By Mark Maske
Washington Post Staff Writer
Monday, December 3, 2007
There had been some talk among players and coaches on the Washington Redskins' defense during the week about the possibility. But it didn't become official until Saturday night at the team's hotel, when Gregg Williams, the assistant head coach-defense, told his players they would begin yesterday's game against the Buffalo Bills with only 10 men on the field as a tribute to slain safety Sean Taylor.
"It was [Williams] who made the decision and we agreed," defensive end Phillip Daniels said in the Redskins' locker room after their 17-16 loss. "We did it [Saturday] night. We just felt comfortable starting the game that way. No one disagreed. Everyone said, 'This is what we're gonna do.' I think it was a great tribute to him. That's what we had to do. We had to put him somewhere out there with us."
The Redskins lined up their lone safety, rookie LaRon Landry, extremely deep on the play to try to prevent the Bills from completing a long pass. The Bills handed the ball to tailback Fred Jackson on a sweep to the left, and he got to the outside for a 22-yard run before being knocked out of bounds by Landry. Safety Reed Doughty jogged on the field for the Redskins' second defensive play, giving them a full complement of 11 players for the remainder of the game.
"That was something we talked about as a team and we kept it under wraps," Doughty said. "It was important for us to know as a team that Sean was with us. That was special. . . . It was just something we wanted to do. I think it was an important tribute to him."
Williams said he didn't inform the Bills beforehand of the Redskins' first-play intention, but added: "Everybody can count."
However, Bills Coach Dick Jauron said after the game he'd been unaware that the Redskins had begun with 10 players on the opening defensive play.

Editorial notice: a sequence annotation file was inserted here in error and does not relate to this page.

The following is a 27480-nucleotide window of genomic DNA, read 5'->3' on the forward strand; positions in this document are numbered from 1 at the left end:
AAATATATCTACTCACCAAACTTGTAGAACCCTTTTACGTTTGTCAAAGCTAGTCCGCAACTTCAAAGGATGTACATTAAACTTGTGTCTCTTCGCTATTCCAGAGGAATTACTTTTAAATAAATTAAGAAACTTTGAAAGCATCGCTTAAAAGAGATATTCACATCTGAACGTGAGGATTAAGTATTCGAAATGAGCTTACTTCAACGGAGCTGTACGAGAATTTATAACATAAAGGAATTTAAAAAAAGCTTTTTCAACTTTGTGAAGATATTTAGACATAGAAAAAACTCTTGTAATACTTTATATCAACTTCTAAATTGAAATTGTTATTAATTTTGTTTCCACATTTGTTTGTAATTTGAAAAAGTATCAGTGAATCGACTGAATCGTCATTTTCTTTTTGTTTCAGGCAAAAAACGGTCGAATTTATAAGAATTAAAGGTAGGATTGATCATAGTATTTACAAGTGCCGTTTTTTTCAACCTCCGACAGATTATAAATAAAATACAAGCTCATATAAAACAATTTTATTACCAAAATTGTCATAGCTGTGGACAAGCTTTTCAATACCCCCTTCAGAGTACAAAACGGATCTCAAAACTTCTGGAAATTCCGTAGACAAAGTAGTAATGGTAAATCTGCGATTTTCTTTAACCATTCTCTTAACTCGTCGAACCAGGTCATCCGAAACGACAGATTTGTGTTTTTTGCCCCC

The Bills ended up punting to conclude their opening drive, so the Redskins were at no competitive disadvantage. Still, Coach Joe Gibbs mostly avoided the topic when asked about it during his postgame news conference.
"It's probably better for me to talk to Gregg about it before I comment on it," Gibbs said.
Williams said later: "Defensively we got together and we knew we could minimize any kind of explosive play. We were gonna let [Taylor] ride with us one more time. It was pretty much unanimous, the defensive staff and defensive players. After that, we got down to our business."
On a day filled with tributes to Taylor, his defensive teammates thought theirs was appropriate.
"He's always with us. [Number] 21 was out there," cornerback Fred Smoot said. "He didn't have a jersey on, but he was with us. We had faith they wouldn't score. Coach Williams thought of it and we all came aboard on it."
Said veteran cornerback Shawn Springs: "It just came about. We went out there as a way to honor Sean. It was a sad moment for us, but it was a way to honor him."
Springs said perhaps the most difficult moment of the difficult day was having to dress at his locker before the game without Taylor at the next locker. Smoot said he had tears in his eyes for much of the Bills' first two drives.
"I didn't show up to play this game for the playoffs," Smoot said. "I showed up to play this game as a tribute to my friend. We found a way to mess it up."
For the Redskins, the trying day became a disappointing one when they lost on a field goal.
"Everybody just wanted to honor Sean as a football player and as a man," cornerback Leigh Torrence said. "The football problems, we fought the same ones we've been fighting all season. I feel terrible that we came up a play short."
Said Springs, "Winning a football game would have been really honoring Sean."
But just making it through the day was an accomplishment of sorts.
"Every down time, you'd think of Sean," Daniels said. "We tried to put our pain aside and play football. It was hard. But under the circumstances, I think we did the best job we could. It wasn't easy to go out there and play [yesterday]. But I just told myself to go out and play the way Sean did. . . . We wanted to win this game for him. For us not to win it, it hurts. At least he started the game with us."